Feeling for Pattern: 50 years of Tiwi pottery
2018 marks the 50 year anniversary of the establishment of a pottery studio at Bagot Reserve in Darwin to provide technical training for Aboriginal people who wished to become artist-potters. The Bagot Pottery was a ceramic and clay processing unit founded by the Northern Territory Welfare Department and the Department of Industrial Arts at the University of New South Wales.
In 1969, six Aboriginal men from Milingimbi, Port Keats (Wadeye) and Bathurst Island began their traineeships at Bagot Pottery. According to Ivan McMeekin, who alongside English potter Michael Cardew was employed to run the pottery, all of the trainees learnt the ‘practical potting skills quickly’ and brought ‘sensitivity and well developed feeling for pattern to their work’.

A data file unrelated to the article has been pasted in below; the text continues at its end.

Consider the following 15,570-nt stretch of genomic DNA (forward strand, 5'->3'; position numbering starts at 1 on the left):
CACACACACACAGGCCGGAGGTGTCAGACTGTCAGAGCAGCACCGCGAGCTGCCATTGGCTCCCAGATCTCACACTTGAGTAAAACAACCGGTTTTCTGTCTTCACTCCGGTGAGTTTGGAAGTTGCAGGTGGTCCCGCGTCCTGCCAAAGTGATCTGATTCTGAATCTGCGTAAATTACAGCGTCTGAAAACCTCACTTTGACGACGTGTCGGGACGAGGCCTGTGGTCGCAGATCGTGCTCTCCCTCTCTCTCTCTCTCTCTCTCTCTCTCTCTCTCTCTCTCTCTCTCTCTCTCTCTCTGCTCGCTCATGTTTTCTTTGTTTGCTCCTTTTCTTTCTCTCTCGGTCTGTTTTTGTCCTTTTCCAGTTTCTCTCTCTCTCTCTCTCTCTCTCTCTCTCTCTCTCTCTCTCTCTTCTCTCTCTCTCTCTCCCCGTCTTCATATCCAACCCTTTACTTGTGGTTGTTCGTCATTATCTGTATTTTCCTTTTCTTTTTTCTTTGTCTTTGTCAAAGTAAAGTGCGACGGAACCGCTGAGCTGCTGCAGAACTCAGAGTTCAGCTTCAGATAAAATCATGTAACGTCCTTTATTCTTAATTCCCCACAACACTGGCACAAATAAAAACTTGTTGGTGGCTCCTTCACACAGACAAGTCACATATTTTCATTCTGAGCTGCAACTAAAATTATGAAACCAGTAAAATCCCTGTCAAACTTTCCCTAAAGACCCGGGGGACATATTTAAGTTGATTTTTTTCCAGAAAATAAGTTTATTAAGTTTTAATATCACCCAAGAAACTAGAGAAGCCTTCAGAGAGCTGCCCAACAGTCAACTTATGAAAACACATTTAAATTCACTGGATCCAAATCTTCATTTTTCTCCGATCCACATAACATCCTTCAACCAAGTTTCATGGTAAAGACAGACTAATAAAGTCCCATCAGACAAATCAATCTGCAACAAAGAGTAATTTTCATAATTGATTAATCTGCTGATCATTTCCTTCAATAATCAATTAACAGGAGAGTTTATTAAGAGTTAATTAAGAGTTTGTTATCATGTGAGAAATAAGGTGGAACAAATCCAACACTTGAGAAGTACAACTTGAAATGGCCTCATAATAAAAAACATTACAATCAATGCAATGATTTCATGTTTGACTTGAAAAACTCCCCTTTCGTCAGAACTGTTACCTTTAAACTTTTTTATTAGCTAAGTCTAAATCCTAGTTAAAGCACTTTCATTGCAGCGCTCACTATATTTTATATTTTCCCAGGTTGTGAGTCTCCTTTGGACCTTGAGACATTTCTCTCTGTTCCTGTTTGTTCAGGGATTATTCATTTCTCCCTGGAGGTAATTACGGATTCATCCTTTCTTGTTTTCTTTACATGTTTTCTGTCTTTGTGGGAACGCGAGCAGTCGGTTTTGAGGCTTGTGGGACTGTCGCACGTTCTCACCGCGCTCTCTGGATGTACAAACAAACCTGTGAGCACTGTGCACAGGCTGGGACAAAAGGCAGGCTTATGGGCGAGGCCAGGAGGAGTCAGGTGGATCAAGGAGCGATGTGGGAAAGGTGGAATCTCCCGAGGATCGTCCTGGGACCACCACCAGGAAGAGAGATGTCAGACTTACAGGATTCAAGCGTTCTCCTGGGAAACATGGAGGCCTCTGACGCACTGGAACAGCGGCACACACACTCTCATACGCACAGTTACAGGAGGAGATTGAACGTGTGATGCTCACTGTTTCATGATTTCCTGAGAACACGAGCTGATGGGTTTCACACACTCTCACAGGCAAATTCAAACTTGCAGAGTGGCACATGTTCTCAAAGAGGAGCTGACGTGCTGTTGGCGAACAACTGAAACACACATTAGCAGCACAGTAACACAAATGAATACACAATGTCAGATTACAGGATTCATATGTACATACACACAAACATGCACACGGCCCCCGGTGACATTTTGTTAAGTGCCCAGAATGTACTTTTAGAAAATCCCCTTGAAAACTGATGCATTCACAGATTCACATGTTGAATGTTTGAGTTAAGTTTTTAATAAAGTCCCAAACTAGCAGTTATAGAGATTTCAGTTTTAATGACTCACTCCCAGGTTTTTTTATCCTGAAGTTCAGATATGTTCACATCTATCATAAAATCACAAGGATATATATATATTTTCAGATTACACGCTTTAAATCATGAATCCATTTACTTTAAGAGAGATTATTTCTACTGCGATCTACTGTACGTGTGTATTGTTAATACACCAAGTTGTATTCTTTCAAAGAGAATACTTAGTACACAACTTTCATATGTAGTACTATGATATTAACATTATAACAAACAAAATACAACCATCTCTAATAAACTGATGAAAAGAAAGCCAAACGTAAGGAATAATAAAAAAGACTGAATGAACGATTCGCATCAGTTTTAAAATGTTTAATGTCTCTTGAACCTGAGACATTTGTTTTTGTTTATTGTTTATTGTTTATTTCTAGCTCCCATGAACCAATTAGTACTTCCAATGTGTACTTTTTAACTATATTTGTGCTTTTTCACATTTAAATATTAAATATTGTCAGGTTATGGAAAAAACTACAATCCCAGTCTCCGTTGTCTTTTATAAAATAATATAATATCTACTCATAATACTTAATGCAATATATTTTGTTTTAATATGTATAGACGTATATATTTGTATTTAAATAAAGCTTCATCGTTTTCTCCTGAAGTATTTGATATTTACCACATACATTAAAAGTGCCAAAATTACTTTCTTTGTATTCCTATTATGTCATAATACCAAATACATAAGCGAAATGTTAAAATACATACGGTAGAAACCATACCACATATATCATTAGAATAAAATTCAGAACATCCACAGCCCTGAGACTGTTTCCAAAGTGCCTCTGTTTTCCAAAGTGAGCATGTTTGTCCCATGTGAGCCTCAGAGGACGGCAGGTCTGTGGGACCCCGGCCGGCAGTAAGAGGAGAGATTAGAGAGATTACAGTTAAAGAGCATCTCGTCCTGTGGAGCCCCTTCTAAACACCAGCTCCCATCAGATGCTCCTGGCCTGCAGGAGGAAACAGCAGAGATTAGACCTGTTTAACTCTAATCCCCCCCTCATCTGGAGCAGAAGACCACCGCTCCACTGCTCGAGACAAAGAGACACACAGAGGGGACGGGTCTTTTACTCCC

Two Tiwi men, Eddie Puruntatameri and John Bosco Tipiloura showed particular promise and upon their return to Bathurst Island in 1972 they established Tiwi Pottery. Over a decade later in 1984 Pirlangimpi Pottery, was established on Melville Island. This display highlights the evolution, style and direction of Tiwi pottery over 50 years.